Gwilym Ivor Thomas

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Sir Ivor Thomas
Major General Ivor Thomas, c. 1944
Nickname(s)"Butcher Thomas"
"von Thoma"
Born(1893-07-23)23 July 1893
Marylebone, England
Died29 August 1972(1972-08-29) (aged 79)
Salisbury, Rhodesia
AllegianceUnited Kingdom
Service/branchBritish Army
Years of service1912–1952
Service number1374
UnitRoyal Artillery
Commands heldAnti-Aircraft Command (1948–50)
I Corps (1945–47)
43rd (Wessex) Infantry Division (1942–45)
Battles/warsFirst World War
Second World War
AwardsKnight Grand Cross of the Order of the Bath
Knight Commander of the Order of the British Empire
Distinguished Service Order
Military Cross & Bar
Mentioned in Despatches (4)
Officer of the Legion of Honour (France)
Croix de guerre (France)
Knight Grand Cross of the Order of the Orange-Nassau (Netherlands)
Commander of the Order of Leopold II (Belgium)
Croix de guerre (Belgium)
RelationsJohn Thomas (father)

General Sir Gwilym Ivor Thomas, GCB, KBE, DSO, MC & Bar (23 July 1893 – 29 August 1972) was a senior British Army officer who saw active service in both World Wars. He is most notable for commanding the 43rd (Wessex) Infantry Division throughout the campaign in Western Europe from June 1944 until Victory in Europe Day in May 1945, and later rose to become Quartermaster-General to the Forces.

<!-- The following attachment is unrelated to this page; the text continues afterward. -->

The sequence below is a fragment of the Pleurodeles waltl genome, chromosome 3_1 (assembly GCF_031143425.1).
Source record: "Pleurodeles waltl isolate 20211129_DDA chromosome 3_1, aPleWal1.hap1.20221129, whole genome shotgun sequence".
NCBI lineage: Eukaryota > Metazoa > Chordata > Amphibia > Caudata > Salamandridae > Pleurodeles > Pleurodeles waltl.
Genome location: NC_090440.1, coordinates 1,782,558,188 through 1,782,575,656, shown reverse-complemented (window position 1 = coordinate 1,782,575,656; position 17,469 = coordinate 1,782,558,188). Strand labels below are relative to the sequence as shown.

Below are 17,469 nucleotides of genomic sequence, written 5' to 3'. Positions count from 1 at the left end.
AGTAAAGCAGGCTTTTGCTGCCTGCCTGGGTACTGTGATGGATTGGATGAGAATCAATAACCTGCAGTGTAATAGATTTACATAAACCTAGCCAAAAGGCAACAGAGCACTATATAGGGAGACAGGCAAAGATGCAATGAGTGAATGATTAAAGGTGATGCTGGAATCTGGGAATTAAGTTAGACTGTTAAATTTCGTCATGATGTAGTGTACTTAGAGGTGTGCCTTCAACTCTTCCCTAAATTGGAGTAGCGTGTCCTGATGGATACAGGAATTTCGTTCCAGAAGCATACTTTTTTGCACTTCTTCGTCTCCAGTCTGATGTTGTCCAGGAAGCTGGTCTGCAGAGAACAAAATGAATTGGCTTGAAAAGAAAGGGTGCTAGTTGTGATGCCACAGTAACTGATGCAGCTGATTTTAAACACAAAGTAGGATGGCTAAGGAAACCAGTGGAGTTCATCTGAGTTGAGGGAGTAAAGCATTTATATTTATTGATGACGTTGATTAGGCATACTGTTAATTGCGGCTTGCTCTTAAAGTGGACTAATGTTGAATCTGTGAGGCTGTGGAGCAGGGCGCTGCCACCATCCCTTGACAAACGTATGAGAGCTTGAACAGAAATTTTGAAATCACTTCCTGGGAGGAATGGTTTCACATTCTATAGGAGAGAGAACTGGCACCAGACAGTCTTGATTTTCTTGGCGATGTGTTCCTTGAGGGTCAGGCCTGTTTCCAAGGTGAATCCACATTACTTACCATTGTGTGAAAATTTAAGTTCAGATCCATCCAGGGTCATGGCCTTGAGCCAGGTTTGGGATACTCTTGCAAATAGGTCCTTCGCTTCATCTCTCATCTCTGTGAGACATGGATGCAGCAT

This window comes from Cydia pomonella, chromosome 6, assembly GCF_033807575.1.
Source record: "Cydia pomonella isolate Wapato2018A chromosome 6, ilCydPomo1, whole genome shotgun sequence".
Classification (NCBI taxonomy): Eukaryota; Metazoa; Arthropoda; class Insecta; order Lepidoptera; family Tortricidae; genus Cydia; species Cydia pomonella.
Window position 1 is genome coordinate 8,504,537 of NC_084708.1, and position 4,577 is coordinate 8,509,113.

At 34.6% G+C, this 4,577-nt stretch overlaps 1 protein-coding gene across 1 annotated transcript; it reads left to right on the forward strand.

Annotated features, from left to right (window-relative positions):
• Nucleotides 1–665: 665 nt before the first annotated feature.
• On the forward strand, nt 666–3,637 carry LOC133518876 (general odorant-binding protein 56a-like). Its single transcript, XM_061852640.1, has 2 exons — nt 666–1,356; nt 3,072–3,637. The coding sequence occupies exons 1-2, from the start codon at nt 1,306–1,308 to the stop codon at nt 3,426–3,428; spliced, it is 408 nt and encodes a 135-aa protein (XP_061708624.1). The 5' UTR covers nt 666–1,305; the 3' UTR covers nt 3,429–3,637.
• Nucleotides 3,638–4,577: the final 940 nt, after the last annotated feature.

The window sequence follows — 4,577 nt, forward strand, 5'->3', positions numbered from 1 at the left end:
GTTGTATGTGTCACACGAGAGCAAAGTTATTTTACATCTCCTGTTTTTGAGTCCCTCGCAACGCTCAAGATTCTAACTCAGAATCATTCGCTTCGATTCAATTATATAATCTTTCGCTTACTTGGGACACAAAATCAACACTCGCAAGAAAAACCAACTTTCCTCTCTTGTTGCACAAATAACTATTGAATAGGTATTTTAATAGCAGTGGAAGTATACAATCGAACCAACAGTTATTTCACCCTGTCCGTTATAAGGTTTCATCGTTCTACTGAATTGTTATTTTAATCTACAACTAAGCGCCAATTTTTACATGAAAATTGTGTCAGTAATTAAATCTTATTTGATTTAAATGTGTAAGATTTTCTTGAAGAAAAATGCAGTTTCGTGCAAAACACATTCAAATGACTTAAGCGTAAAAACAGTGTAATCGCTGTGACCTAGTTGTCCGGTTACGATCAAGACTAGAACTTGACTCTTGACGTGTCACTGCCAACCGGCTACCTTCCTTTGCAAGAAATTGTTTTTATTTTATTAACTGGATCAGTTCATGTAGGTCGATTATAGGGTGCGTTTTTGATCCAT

Early life and military career[edit]

Born in Marylebone, London, on 23 July 1893, Ivor Thomas was the son of John Thomas, the harpist to Queen Victoria and King Edward VII and Joan Francis, the youngest daughter of William Denny.[1] He attended Cheltenham College in Gloucestershire and later the Royal Military Academy, Woolwich, where he was commissioned into the Royal Artillery on 20 December 1912.[2][3]

Thomas fought in the First World War, arriving on the Western Front from India with II Battery, XIII Brigade, Royal Field Artillery, part of the 7th (Meerut) Division, in October 1914. Still a second lieutenant when war began, Thomas rose rapidly in rank, being made a lieutenant on 9 June 1915,[4] a temporary captain on 12 January 1916[5] (made permanent on 20 December 1916,[6] four years since he was commissioned), and an acting major on 10 April 1917,[7] which he held for only five days, but he regained the rank on 15 June,[8] which he held until 2 October, when he again reverted to his permanent rank of captain.[9] He remained on the Western Front throughout the conflict, was wounded twice, awarded the Military Cross and Bar and Mentioned in Despatches in 1917, and, in January 1918, received the Distinguished Service Order (DSO).[10][11][3] From 22 September he served as a staff captain at the War Office.[3]

Between the wars[edit]